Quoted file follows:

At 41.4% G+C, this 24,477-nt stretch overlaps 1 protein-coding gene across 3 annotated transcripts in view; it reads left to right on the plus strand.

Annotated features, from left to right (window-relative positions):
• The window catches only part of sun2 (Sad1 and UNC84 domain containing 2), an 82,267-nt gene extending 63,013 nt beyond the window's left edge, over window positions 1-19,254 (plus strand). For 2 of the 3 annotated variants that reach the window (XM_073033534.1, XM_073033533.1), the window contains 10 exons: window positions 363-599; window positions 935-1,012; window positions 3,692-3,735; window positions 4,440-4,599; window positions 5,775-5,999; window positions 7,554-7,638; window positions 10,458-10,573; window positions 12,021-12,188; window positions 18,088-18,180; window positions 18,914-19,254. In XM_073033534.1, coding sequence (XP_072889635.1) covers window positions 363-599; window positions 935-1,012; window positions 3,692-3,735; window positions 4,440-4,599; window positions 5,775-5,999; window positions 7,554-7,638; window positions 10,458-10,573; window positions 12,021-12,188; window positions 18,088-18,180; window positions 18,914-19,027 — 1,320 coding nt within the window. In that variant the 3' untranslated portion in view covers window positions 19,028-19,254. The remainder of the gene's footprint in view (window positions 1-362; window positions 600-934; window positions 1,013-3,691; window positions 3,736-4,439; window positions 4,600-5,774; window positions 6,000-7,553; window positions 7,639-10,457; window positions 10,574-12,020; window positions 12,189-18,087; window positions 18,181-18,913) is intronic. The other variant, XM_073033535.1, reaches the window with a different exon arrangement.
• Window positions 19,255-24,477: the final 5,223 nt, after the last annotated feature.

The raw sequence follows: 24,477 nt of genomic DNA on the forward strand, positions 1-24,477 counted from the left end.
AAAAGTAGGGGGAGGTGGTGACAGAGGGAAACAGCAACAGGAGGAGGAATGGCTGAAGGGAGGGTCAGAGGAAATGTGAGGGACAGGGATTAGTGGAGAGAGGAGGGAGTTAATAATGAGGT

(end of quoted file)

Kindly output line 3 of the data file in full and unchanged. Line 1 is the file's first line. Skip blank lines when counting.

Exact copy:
• The window catches only part of sun2 (Sad1 and UNC84 domain containing 2), an 82,267-nt gene extending 63,013 nt beyond the window's left edge, over window positions 1-19,254 (plus strand). For 2 of the 3 annotated variants that reach the window (XM_073033534.1, XM_073033533.1), the window contains 10 exons: window positions 363-599; window positions 935-1,012; window positions 3,692-3,735; window positions 4,440-4,599; window positions 5,775-5,999; window positions 7,554-7,638; window positions 10,458-10,573; window positions 12,021-12,188; window positions 18,088-18,180; window positions 18,914-19,254. In XM_073033534.1, coding sequence (XP_072889635.1) covers window positions 363-599; window positions 935-1,012; window positions 3,692-3,735; window positions 4,440-4,599; window positions 5,775-5,999; window positions 7,554-7,638; window positions 10,458-10,573; window positions 12,021-12,188; window positions 18,088-18,180; window positions 18,914-19,027 — 1,320 coding nt within the window. In that variant the 3' untranslated portion in view covers window positions 19,028-19,254. The remainder of the gene's footprint in view (window positions 1-362; window positions 600-934; window positions 1,013-3,691; window positions 3,736-4,439; window positions 4,600-5,774; window positions 6,000-7,553; window positions 7,639-10,457; window positions 10,574-12,020; window positions 12,189-18,087; window positions 18,181-18,913) is intronic. The other variant, XM_073033535.1, reaches the window with a different exon arrangement.